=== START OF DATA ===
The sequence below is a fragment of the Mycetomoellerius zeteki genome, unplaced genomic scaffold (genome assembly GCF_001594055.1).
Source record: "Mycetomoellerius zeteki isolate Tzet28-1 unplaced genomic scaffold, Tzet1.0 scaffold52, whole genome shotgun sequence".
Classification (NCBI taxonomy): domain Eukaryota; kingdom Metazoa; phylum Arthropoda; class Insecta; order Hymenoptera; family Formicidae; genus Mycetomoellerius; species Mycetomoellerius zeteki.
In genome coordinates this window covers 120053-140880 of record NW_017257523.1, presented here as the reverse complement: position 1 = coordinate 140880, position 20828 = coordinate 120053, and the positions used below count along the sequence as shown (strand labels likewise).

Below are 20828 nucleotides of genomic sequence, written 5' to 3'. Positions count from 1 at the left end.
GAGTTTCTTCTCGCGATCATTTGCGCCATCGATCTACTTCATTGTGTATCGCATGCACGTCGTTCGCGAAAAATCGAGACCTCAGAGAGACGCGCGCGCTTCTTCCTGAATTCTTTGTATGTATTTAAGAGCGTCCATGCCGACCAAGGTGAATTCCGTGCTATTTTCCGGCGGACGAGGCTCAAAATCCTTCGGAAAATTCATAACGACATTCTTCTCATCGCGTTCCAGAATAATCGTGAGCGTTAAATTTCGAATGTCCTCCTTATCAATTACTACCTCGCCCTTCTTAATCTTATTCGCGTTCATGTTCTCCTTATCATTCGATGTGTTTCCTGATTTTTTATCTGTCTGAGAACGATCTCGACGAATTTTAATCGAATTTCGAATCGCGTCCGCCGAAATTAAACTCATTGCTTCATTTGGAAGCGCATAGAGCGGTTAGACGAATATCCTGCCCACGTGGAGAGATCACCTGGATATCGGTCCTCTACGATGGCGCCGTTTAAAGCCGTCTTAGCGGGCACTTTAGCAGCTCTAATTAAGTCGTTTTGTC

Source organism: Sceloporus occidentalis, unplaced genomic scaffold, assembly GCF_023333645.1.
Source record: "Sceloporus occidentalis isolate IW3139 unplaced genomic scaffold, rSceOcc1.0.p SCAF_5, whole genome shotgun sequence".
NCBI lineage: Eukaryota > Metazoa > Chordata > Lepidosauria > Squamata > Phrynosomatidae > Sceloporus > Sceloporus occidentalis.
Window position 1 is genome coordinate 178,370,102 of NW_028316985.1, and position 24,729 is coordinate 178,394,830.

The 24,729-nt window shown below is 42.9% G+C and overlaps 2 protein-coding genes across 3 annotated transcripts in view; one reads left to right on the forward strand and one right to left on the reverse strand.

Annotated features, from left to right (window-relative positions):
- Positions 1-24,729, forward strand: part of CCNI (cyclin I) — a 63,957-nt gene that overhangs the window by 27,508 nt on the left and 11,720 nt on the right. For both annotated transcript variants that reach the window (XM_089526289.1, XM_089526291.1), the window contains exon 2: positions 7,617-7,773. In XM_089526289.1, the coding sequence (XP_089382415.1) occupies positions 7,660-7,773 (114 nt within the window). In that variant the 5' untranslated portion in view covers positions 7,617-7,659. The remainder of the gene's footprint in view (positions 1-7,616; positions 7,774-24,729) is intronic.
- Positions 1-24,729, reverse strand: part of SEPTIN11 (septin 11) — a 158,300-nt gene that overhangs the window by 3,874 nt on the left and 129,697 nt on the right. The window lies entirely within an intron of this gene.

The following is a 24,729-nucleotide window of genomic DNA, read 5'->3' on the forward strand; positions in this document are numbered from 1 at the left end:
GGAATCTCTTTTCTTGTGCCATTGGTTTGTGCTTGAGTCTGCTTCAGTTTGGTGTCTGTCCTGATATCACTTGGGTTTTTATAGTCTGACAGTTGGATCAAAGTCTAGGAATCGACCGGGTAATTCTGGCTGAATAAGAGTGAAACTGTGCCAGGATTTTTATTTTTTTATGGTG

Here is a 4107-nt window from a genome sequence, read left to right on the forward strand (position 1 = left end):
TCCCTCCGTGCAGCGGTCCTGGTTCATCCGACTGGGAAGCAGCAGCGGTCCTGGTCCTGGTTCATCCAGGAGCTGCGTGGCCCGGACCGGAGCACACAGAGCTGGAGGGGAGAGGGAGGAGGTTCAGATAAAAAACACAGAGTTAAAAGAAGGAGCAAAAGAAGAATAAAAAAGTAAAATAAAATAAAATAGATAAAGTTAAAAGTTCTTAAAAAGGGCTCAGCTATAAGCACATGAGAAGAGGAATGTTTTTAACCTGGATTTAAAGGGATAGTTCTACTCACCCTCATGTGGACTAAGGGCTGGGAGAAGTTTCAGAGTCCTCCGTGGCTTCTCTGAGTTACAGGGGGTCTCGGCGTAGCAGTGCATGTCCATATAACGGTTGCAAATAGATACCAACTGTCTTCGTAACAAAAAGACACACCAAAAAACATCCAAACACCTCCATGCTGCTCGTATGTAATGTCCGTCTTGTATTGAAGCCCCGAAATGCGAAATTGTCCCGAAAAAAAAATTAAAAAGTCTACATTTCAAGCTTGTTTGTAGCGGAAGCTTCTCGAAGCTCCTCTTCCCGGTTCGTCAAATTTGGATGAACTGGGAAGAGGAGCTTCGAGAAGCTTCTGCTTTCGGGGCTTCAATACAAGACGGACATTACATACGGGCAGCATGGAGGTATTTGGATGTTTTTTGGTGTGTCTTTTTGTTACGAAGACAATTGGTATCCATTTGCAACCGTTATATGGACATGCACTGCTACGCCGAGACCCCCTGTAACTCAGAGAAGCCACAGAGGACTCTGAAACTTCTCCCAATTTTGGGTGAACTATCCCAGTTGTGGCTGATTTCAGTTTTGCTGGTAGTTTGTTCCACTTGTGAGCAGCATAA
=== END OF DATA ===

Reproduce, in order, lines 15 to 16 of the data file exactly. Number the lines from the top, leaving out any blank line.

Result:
The following is a 24,729-nucleotide window of genomic DNA, read 5'->3' on the forward strand; positions in this document are numbered from 1 at the left end:
GGAATCTCTTTTCTTGTGCCATTGGTTTGTGCTTGAGTCTGCTTCAGTTTGGTGTCTGTCCTGATATCACTTGGGTTTTTATAGTCTGACAGTTGGATCAAAGTCTAGGAATCGACCGGGTAATTCTGGCTGAATAAGAGTGAAACTGTGCCAGGATTTTTATTTTTTTATGGTG